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This article is written by a student writer from the Her Campus at MSU chapter.

Believe it or not, mental illnesses are genetic or can be caused by a reaction to environmental stressors or biochemical imbalances. They are completely normal and most times, out of your control. However, the stigmas surrounding mental health makes it even harder for those to admit that they have a mental health problem. People tend to not view mental illnesses as an actual illness and view it more as the person’s fault. 


There are so many stigmas about mental health that make people view it as a “bad” thing, which it is, but it doesn’t make the person “bad”. In the movies, the villain often has some kind of mental illness that makes people think that all people with mental illnesses are bound to go “crazy” at some point. People often say that someone with a mental illness can “snap out of it” or “try harder” to overcome it. They downplay the seriousness of the illness and the inability to control it. The people that think this really just don’t know anything about mental illnesses and lack understanding of them.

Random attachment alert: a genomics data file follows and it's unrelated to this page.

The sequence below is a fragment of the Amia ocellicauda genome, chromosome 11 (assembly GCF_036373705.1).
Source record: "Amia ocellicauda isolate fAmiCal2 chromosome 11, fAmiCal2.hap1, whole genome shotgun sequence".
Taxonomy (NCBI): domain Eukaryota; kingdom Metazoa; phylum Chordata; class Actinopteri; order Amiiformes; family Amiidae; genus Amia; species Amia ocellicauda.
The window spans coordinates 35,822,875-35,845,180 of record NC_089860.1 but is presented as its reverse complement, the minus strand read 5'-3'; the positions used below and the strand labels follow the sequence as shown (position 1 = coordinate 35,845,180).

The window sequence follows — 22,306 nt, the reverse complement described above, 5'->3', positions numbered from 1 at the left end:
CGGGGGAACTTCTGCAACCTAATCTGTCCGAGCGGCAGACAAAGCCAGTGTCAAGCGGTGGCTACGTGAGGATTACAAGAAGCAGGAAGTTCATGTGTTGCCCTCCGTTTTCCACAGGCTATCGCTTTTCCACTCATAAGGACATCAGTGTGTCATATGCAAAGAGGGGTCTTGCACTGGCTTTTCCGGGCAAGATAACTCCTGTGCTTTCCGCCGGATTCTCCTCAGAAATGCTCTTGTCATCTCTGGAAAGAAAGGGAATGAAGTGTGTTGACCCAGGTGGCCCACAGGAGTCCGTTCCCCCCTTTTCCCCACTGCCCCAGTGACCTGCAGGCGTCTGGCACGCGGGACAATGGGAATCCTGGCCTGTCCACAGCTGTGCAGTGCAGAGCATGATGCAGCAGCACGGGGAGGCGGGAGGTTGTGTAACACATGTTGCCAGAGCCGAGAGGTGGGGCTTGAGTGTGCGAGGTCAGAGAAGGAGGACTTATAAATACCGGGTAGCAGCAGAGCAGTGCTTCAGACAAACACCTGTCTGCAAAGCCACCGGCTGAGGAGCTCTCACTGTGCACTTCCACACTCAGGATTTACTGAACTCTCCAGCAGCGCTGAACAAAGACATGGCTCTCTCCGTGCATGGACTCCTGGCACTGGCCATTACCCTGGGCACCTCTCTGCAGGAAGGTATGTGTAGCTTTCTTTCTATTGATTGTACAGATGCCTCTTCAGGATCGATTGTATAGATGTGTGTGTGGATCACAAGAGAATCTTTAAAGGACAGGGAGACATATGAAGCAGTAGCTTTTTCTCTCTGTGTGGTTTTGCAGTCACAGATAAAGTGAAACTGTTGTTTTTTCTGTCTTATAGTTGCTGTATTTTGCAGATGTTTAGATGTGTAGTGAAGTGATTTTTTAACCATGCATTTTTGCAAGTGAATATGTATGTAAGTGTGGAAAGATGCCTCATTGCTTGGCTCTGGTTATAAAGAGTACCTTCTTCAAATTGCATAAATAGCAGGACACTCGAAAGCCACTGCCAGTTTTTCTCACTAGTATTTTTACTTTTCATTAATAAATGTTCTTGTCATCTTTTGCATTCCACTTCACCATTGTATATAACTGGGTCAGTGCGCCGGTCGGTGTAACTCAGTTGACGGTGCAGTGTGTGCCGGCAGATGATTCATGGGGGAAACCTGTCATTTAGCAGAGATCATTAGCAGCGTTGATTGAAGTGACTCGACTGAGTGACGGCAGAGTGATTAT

The truth is that you can’t just snap out of a mental illness or try harder to overcome it. Trust me, if you could, I am sure people would have done it by now. These stigmas and lack of knowledge about mental illnesses impact people with mental illnesses more than you think. As I said before, when people see having a mental illness as being “crazy”, people are less likely to seek help and tell their family about their mental illness out of fear that they will be judged or seen as “less than”. Without the help and support they need, it could lead to worse psychological well-being, isolation, and feelings of shame. 


Overcoming the stigma surrounding mental health can be hard, especially if it is happening directly to you. To combat this, it is good to remember that you are not the only one with a mental illness. In 2019, there were 51.5 million people in the United States diagnosed with a mental illness, which makes it about 1 in 5 people. Though it may be difficult, you can educate the people around you about mental illness, talk about how common it actually is, and debunk the myths. As scientists learn more about the truths behind mental illness, there is hope that one day it will be completely normalized and the stigma will decline. 


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